Going back to the whole "lay off your ego", it's also important to reckognise that sometimes, there are aspects of the game that you just know won't please everyone. The Soul Calibur 2 review mentions how the Weapon Mode story is told entirely in text, and that's a bit of a departure from your average game. So, I say as much. I also mention that you can in fact skip the whole thing as long as you just read the much shorter description of the specific variables for that particular fight. There's a little piece of my ego showing, though, hinting that it should be possible to stand the fact that there's text in a game. That's unnecessary of me, especially since I later admit that the story really doesn't make much sense anyway. There are people perfectly capable of reading books more complex than I'll ever read, and who then would like some pure action going on while playing games. I should simply have expressed that "this won't be everyone's cup of tea", because that's the honest truth of it in this particular case.
Other aspects, on the other hand, will be more likely to meet a more universal reaction. If it takes a second from you pressing the jump button until the character actually jumps, then feel free to stomp on that. As long as you're accurate and not just a fanboy/hater, nobody worth listening to will be arresting you for revealing that. They may disagree just how aggravating it is - so hyperbole in either direction is to be used with caution - but it is a bad control issue, simple as that.
So, opinion is the piece of a game review that almost per definition turns it interesting. Few people are in a position to make neutral game descriptions interesting on their own. But it's extremely important to know how to apply it. And the main way you'll learn how to do that is to write some bad stuff with opinions you're not backing up, and then confront yourself with it (or have others confront you). My PoP:SoT review failed because I started with my opinion (dressed up in a theme) as the entire premise. The FF7 review, I knew I would be mercilessly attacked if I did anything like that, so I was extra careful to give proper examples of what I meant was bad there. I still got a few attacking posts, but I think we can all agree they were completely useless fanboy attacks. And my SC2 review admits to the limitations I as a gamer have in my forming of an opinion on that game, which I still feel a bit proud of.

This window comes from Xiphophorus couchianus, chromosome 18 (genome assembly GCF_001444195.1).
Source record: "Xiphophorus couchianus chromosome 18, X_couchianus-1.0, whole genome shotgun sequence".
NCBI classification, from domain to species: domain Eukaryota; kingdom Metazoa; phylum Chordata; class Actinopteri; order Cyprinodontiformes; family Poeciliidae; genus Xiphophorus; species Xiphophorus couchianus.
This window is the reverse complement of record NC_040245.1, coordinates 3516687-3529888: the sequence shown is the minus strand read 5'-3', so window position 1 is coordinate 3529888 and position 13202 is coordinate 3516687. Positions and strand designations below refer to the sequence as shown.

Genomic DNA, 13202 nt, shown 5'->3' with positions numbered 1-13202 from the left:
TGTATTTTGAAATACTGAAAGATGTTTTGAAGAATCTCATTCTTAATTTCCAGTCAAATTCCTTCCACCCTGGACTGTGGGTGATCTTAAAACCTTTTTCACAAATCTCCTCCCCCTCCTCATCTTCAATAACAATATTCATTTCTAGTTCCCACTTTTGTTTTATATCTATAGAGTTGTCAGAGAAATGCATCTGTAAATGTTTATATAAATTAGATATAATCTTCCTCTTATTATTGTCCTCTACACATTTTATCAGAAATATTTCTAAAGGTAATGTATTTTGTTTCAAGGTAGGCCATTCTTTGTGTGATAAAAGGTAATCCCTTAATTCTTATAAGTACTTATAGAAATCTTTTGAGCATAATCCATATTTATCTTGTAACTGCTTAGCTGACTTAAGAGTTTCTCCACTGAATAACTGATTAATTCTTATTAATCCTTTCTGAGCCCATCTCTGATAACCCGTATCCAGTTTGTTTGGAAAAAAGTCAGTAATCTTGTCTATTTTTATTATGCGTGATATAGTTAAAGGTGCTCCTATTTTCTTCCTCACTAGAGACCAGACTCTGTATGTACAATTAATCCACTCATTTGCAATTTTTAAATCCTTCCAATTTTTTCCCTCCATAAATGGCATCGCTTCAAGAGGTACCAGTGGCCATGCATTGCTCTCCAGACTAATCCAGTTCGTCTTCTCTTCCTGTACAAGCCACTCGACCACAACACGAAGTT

You may still think, of course, that I write the most horrible reviews ever. Long-winded and boring (and a bit too many flashes of ego, to my liking. All the reviews mentioned in this blog entry has those), making it seem like I just love the idea of reading my own words over and over. You may even be right. I'm still having trouble going back to an old review and enjoy it because it does often look like just that. But if that's how you feel, then the best thing to do is to write your own review, going over the same things I did - with descriptions at least as accurate (though hopefully more condensed) as anything I write - and then tell your own opinion on those details. Hopefully, between the two (or more) of us, someone will get a good idea of what the game is actually like, then. That's the best we can and should hope for.